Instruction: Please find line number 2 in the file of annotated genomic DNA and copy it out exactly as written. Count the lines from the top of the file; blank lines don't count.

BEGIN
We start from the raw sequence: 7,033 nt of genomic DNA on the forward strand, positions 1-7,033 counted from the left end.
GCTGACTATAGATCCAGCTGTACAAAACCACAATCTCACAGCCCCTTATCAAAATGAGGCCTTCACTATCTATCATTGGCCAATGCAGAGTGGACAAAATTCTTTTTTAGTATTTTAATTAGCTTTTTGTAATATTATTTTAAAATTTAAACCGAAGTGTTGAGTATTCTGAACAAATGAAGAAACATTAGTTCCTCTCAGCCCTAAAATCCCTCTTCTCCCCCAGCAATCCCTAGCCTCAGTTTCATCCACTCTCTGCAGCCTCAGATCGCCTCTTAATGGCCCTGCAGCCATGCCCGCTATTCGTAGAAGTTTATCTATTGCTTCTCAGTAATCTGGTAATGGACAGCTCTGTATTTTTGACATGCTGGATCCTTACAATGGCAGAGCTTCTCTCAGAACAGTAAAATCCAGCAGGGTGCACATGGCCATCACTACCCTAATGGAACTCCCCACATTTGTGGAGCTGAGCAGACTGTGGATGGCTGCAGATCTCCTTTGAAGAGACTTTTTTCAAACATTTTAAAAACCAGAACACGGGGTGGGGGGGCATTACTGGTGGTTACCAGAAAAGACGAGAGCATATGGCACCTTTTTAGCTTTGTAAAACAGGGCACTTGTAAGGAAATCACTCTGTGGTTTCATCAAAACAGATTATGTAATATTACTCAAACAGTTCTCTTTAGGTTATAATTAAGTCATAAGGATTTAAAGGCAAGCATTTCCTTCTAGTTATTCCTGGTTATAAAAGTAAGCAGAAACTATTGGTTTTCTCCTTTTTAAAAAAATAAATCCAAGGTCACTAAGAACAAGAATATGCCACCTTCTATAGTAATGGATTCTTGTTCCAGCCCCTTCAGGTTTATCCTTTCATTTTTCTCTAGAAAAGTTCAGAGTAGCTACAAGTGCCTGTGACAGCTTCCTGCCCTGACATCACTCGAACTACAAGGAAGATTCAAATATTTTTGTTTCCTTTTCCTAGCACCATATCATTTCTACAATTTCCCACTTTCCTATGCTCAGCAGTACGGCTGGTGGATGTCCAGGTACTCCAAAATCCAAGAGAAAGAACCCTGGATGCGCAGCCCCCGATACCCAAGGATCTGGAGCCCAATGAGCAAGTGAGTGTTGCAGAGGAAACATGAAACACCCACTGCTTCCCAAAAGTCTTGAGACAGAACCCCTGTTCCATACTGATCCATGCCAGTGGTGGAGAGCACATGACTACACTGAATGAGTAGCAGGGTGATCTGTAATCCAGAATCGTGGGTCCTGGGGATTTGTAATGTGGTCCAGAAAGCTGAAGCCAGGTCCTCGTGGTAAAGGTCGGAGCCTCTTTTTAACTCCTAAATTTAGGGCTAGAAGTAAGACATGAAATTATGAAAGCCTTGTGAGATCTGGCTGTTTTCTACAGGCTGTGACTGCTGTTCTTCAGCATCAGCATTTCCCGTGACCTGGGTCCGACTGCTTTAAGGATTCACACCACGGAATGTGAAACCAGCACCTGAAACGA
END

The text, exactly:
GCTGACTATAGATCCAGCTGTACAAAACCACAATCTCACAGCCCCTTATCAAAATGAGGCCTTCACTATCTATCATTGGCCAATGCAGAGTGGACAAAATTCTTTTTTAGTATTTTAATTAGCTTTTTGTAATATTATTTTAAAATTTAAACCGAAGTGTTGAGTATTCTGAACAAATGAAGAAACATTAGTTCCTCTCAGCCCTAAAATCCCTCTTCTCCCCCAGCAATCCCTAGCCTCAGTTTCATCCACTCTCTGCAGCCTCAGATCGCCTCTTAATGGCCCTGCAGCCATGCCCGCTATTCGTAGAAGTTTATCTATTGCTTCTCAGTAATCTGGTAATGGACAGCTCTGTATTTTTGACATGCTGGATCCTTACAATGGCAGAGCTTCTCTCAGAACAGTAAAATCCAGCAGGGTGCACATGGCCATCACTACCCTAATGGAACTCCCCACATTTGTGGAGCTGAGCAGACTGTGGATGGCTGCAGATCTCCTTTGAAGAGACTTTTTTCAAACATTTTAAAAACCAGAACACGGGGTGGGGGGGCATTACTGGTGGTTACCAGAAAAGACGAGAGCATATGGCACCTTTTTAGCTTTGTAAAACAGGGCACTTGTAAGGAAATCACTCTGTGGTTTCATCAAAACAGATTATGTAATATTACTCAAACAGTTCTCTTTAGGTTATAATTAAGTCATAAGGATTTAAAGGCAAGCATTTCCTTCTAGTTATTCCTGGTTATAAAAGTAAGCAGAAACTATTGGTTTTCTCCTTTTTAAAAAAATAAATCCAAGGTCACTAAGAACAAGAATATGCCACCTTCTATAGTAATGGATTCTTGTTCCAGCCCCTTCAGGTTTATCCTTTCATTTTTCTCTAGAAAAGTTCAGAGTAGCTACAAGTGCCTGTGACAGCTTCCTGCCCTGACATCACTCGAACTACAAGGAAGATTCAAATATTTTTGTTTCCTTTTCCTAGCACCATATCATTTCTACAATTTCCCACTTTCCTATGCTCAGCAGTACGGCTGGTGGATGTCCAGGTACTCCAAAATCCAAGAGAAAGAACCCTGGATGCGCAGCCCCCGATACCCAAGGATCTGGAGCCCAATGAGCAAGTGAGTGTTGCAGAGGAAACATGAAACACCCACTGCTTCCCAAAAGTCTTGAGACAGAACCCCTGTTCCATACTGATCCATGCCAGTGGTGGAGAGCACATGACTACACTGAATGAGTAGCAGGGTGATCTGTAATCCAGAATCGTGGGTCCTGGGGATTTGTAATGTGGTCCAGAAAGCTGAAGCCAGGTCCTCGTGGTAAAGGTCGGAGCCTCTTTTTAACTCCTAAATTTAGGGCTAGAAGTAAGACATGAAATTATGAAAGCCTTGTGAGATCTGGCTGTTTTCTACAGGCTGTGACTGCTGTTCTTCAGCATCAGCATTTCCCGTGACCTGGGTCCGACTGCTTTAAGGATTCACACCACGGAATGTGAAACCAGCACCTGAAACGA